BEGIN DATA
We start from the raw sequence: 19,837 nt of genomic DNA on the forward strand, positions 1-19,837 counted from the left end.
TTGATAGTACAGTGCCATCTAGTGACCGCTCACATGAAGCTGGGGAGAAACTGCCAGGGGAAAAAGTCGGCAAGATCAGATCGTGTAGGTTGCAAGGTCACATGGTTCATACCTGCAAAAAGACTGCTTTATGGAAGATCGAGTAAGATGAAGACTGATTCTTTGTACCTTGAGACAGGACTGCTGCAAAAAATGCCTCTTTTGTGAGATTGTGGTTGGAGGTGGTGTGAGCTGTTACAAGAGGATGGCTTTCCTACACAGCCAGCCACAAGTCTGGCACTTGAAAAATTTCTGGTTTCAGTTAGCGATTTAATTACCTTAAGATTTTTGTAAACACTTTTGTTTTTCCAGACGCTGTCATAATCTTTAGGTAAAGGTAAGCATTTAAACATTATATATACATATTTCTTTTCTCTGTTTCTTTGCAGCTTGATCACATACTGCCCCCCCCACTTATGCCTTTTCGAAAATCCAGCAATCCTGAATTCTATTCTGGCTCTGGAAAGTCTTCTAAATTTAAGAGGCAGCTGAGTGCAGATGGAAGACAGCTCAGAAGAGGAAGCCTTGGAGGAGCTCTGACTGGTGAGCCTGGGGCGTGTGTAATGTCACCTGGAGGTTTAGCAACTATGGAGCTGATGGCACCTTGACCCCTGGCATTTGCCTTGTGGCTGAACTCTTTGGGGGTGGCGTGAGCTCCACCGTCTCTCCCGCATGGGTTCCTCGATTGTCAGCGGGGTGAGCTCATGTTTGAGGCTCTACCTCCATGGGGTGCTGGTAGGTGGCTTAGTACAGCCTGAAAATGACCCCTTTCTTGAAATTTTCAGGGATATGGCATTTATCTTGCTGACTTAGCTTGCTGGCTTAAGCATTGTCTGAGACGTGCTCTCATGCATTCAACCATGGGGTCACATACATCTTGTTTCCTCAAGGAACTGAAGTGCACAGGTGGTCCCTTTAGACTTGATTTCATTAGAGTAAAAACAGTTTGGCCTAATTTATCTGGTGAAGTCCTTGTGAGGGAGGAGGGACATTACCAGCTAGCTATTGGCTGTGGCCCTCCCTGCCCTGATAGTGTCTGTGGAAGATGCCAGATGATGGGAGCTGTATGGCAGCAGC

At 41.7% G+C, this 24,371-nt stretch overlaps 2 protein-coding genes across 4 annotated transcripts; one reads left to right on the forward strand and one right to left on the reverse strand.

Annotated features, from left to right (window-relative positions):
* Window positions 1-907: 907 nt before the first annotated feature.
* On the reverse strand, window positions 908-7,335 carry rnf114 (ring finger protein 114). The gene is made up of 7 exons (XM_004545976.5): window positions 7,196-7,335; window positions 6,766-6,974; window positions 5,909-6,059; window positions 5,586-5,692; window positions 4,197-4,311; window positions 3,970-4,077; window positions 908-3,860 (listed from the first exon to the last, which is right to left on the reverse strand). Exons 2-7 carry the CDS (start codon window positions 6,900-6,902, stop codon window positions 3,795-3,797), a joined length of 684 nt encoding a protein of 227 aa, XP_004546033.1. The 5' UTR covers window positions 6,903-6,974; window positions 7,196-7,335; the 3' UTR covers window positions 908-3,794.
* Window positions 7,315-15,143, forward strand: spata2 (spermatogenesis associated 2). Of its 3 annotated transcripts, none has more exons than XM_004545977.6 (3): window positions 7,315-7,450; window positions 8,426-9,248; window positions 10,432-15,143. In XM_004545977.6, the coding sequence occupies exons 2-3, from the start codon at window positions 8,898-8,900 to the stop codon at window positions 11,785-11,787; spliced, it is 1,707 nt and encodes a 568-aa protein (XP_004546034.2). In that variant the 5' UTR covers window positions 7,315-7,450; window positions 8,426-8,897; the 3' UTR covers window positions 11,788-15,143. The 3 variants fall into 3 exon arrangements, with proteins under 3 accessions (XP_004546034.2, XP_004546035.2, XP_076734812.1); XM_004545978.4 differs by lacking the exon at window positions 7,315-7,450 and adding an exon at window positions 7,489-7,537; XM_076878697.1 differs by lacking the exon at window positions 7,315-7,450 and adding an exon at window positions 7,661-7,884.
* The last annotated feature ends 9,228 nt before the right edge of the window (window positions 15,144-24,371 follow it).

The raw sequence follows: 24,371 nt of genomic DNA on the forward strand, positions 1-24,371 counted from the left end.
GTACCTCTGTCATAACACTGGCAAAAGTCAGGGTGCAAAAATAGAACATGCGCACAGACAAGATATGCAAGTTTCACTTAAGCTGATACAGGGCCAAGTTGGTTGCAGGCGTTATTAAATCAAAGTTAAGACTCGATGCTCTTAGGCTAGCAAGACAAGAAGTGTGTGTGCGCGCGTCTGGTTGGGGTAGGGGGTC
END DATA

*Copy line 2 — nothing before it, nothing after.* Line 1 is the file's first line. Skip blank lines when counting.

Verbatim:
TTGATAGTACAGTGCCATCTAGTGACCGCTCACATGAAGCTGGGGAGAAACTGCCAGGGGAAAAAGTCGGCAAGATCAGATCGTGTAGGTTGCAAGGTCACATGGTTCATACCTGCAAAAAGACTGCTTTATGGAAGATCGAGTAAGATGAAGACTGATTCTTTGTACCTTGAGACAGGACTGCTGCAAAAAATGCCTCTTTTGTGAGATTGTGGTTGGAGGTGGTGTGAGCTGTTACAAGAGGATGGCTTTCCTACACAGCCAGCCACAAGTCTGGCACTTGAAAAATTTCTGGTTTCAGTTAGCGATTTAATTACCTTAAGATTTTTGTAAACACTTTTGTTTTTCCAGACGCTGTCATAATCTTTAGGTAAAGGTAAGCATTTAAACATTATATATACATATTTCTTTTCTCTGTTTCTTTGCAGCTTGATCACATACTGCCCCCCCCACTTATGCCTTTTCGAAAATCCAGCAATCCTGAATTCTATTCTGGCTCTGGAAAGTCTTCTAAATTTAAGAGGCAGCTGAGTGCAGATGGAAGACAGCTCAGAAGAGGAAGCCTTGGAGGAGCTCTGACTGGTGAGCCTGGGGCGTGTGTAATGTCACCTGGAGGTTTAGCAACTATGGAGCTGATGGCACCTTGACCCCTGGCATTTGCCTTGTGGCTGAACTCTTTGGGGGTGGCGTGAGCTCCACCGTCTCTCCCGCATGGGTTCCTCGATTGTCAGCGGGGTGAGCTCATGTTTGAGGCTCTACCTCCATGGGGTGCTGGTAGGTGGCTTAGTACAGCCTGAAAATGACCCCTTTCTTGAAATTTTCAGGGATATGGCATTTATCTTGCTGACTTAGCTTGCTGGCTTAAGCATTGTCTGAGACGTGCTCTCATGCATTCAACCATGGGGTCACATACATCTTGTTTCCTCAAGGAACTGAAGTGCACAGGTGGTCCCTTTAGACTTGATTTCATTAGAGTAAAAACAGTTTGGCCTAATTTATCTGGTGAAGTCCTTGTGAGGGAGGAGGGACATTACCAGCTAGCTATTGGCTGTGGCCCTCCCTGCCCTGATAGTGTCTGTGGAAGATGCCAGATGATGGGAGCTGTATGGCAGCAGC